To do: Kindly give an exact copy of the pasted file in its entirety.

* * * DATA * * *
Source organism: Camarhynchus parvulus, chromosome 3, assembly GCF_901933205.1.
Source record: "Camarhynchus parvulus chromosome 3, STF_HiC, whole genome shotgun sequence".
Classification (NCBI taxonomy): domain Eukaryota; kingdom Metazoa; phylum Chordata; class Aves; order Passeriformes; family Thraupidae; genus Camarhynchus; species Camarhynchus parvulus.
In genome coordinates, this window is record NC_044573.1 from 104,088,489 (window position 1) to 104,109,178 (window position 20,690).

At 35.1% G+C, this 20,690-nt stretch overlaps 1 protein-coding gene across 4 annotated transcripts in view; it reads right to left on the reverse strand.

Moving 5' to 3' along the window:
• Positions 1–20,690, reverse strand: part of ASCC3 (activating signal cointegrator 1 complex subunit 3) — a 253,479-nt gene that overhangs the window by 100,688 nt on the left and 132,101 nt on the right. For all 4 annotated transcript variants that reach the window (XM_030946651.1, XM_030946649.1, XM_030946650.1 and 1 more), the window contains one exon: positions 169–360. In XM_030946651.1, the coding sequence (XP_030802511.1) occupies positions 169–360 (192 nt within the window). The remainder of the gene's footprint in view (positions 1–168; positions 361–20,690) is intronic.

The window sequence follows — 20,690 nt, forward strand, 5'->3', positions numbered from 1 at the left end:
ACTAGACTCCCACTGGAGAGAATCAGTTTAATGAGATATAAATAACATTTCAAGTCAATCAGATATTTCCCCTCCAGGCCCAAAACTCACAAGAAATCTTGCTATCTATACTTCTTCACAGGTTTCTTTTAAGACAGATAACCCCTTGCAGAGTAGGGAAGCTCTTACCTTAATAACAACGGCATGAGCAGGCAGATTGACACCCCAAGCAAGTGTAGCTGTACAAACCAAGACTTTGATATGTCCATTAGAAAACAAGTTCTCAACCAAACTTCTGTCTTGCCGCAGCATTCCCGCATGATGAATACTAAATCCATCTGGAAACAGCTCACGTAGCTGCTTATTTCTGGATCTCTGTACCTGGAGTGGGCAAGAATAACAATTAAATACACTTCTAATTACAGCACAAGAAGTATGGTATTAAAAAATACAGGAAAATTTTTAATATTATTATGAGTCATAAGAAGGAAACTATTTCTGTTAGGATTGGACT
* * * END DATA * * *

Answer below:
Source organism: Camarhynchus parvulus, chromosome 3, assembly GCF_901933205.1.
Source record: "Camarhynchus parvulus chromosome 3, STF_HiC, whole genome shotgun sequence".
Classification (NCBI taxonomy): domain Eukaryota; kingdom Metazoa; phylum Chordata; class Aves; order Passeriformes; family Thraupidae; genus Camarhynchus; species Camarhynchus parvulus.
In genome coordinates, this window is record NC_044573.1 from 104,088,489 (window position 1) to 104,109,178 (window position 20,690).

At 35.1% G+C, this 20,690-nt stretch overlaps 1 protein-coding gene across 4 annotated transcripts in view; it reads right to left on the reverse strand.

Moving 5' to 3' along the window:
• Positions 1–20,690, reverse strand: part of ASCC3 (activating signal cointegrator 1 complex subunit 3) — a 253,479-nt gene that overhangs the window by 100,688 nt on the left and 132,101 nt on the right. For all 4 annotated transcript variants that reach the window (XM_030946651.1, XM_030946649.1, XM_030946650.1 and 1 more), the window contains one exon: positions 169–360. In XM_030946651.1, the coding sequence (XP_030802511.1) occupies positions 169–360 (192 nt within the window). The remainder of the gene's footprint in view (positions 1–168; positions 361–20,690) is intronic.

The window sequence follows — 20,690 nt, forward strand, 5'->3', positions numbered from 1 at the left end:
ACTAGACTCCCACTGGAGAGAATCAGTTTAATGAGATATAAATAACATTTCAAGTCAATCAGATATTTCCCCTCCAGGCCCAAAACTCACAAGAAATCTTGCTATCTATACTTCTTCACAGGTTTCTTTTAAGACAGATAACCCCTTGCAGAGTAGGGAAGCTCTTACCTTAATAACAACGGCATGAGCAGGCAGATTGACACCCCAAGCAAGTGTAGCTGTACAAACCAAGACTTTGATATGTCCATTAGAAAACAAGTTCTCAACCAAACTTCTGTCTTGCCGCAGCATTCCCGCATGATGAATACTAAATCCATCTGGAAACAGCTCACGTAGCTGCTTATTTCTGGATCTCTGTACCTGGAGTGGGCAAGAATAACAATTAAATACACTTCTAATTACAGCACAAGAAGTATGGTATTAAAAAATACAGGAAAATTTTTAATATTATTATGAGTCATAAGAAGGAAACTATTTCTGTTAGGATTGGACT